The grape, a small, vinous fruit which grows in bunches, is a member of the species Vitis vinifera and one of the oldest plants cultivated by man – grapevines are known to have existed in Ancient Egypt.

Grape cultivation is divided into four main categories: dessert, or table, grapes, wine grapes, grapes to be dried and processed into raisins, and grapes which will have their juices extracted and made into unfermentcd grape juice.

All grapes run the gamut of colour from so-called ‘white’ (in reality pale yellow or green) to ‘black’ (in reality light to deep dark purple). Dessert grapes are usually larger than any other variety, with a sweeter taste and better appearance.

Wine grapes fundamentally affect the distinctive characteristics of their finished wine product. As a rule, white grapes are used to make the lighter white wines – Riesling is a good example. The lighter purple grapes, such as Traminer or Grenache are used to make either the deeper, heavier white wines or roses, while the deep dark purple grapes, such as pinot noir are used for Burgundy or other full-bodied red wines. In the case of many German, Alsatian and Californian wines, the finished wine is often named after the grape used.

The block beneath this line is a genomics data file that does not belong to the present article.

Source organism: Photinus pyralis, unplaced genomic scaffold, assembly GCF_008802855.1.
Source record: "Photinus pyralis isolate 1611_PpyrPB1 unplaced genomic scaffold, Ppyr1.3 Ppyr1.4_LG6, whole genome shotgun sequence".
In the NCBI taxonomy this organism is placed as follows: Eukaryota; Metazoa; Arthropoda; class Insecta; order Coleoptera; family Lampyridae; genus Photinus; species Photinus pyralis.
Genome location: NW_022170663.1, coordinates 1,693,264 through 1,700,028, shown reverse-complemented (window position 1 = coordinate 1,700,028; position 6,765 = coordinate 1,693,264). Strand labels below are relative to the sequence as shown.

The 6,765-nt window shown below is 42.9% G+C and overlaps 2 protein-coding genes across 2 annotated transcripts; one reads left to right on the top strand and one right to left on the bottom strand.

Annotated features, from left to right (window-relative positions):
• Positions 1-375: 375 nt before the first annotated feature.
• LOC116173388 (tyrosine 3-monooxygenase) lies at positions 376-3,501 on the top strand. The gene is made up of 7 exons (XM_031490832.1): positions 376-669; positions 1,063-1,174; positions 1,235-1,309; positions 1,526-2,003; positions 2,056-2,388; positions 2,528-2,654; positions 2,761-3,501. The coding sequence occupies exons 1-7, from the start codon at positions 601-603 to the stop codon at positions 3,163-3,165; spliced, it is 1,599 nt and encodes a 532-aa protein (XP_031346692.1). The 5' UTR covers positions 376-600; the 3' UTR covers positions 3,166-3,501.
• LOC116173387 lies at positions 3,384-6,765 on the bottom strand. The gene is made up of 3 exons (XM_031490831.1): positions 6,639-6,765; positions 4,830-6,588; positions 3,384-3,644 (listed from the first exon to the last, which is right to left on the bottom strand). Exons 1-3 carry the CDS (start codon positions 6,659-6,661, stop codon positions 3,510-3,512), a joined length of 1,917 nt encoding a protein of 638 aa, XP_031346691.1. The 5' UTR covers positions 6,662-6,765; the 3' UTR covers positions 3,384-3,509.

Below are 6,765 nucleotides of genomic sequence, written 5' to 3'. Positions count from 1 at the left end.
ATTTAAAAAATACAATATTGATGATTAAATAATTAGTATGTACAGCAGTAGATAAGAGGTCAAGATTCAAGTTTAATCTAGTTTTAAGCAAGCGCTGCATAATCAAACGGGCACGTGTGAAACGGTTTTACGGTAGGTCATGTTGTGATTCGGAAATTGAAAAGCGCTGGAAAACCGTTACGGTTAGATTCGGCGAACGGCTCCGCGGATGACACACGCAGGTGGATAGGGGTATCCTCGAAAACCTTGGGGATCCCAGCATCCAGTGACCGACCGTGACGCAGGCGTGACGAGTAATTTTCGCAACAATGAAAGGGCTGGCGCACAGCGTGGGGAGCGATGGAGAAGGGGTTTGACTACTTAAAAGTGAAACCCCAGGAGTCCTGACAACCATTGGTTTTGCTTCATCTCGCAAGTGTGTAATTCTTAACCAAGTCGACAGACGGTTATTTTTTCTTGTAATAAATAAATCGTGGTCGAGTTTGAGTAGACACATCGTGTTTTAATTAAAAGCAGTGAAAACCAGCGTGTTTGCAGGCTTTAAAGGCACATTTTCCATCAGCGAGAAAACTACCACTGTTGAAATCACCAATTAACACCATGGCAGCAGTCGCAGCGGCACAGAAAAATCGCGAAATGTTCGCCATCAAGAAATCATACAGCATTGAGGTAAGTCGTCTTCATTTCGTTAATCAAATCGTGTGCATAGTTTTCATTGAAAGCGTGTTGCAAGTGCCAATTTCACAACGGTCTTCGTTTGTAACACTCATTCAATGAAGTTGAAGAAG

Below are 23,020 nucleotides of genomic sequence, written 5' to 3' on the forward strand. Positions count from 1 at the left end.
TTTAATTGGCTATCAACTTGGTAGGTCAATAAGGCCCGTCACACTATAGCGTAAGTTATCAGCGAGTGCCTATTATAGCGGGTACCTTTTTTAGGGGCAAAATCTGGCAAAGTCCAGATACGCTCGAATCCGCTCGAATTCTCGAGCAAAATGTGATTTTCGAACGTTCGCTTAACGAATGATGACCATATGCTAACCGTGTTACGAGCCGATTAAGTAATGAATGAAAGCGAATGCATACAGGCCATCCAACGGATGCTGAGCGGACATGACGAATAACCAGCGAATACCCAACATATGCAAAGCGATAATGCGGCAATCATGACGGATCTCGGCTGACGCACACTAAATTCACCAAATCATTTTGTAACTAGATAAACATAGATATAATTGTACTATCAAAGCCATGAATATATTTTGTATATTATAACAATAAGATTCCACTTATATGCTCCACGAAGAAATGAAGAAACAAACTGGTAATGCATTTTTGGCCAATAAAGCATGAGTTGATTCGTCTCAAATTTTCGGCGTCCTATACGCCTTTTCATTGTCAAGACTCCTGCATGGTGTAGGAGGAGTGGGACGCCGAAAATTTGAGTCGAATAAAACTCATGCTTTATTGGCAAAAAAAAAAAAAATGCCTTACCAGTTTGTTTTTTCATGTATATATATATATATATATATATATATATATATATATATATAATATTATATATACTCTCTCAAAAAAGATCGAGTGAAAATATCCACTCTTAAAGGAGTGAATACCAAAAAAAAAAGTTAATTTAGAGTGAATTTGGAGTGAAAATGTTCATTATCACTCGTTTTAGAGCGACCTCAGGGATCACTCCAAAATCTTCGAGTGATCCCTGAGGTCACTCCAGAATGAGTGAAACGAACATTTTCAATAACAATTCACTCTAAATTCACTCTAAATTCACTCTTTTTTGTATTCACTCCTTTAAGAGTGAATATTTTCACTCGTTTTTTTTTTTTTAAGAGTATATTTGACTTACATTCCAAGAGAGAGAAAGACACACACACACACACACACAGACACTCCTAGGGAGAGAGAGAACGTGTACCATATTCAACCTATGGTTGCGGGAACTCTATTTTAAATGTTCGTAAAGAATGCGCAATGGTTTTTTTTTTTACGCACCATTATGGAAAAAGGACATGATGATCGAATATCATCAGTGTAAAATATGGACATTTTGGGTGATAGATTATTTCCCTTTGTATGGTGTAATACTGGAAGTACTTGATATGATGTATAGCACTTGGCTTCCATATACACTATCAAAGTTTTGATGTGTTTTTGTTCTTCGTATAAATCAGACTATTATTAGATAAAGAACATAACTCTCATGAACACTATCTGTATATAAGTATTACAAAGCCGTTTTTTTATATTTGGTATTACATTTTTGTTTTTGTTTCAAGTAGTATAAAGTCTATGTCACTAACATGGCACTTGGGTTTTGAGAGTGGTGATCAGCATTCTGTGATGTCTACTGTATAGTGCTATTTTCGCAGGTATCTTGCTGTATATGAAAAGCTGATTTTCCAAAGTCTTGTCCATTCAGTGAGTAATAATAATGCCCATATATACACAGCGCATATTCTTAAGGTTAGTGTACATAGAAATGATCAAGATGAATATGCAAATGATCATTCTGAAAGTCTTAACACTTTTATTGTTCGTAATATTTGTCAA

The grape flourishes in warm, temper-ate climates. Spain, South Africa, Aus-tralia and California are therefore all important dessert grape-producing areas, while France, Italy, Greece and, to an increasing extent, the United States and Israel, cultivate large quantities of wine grapes.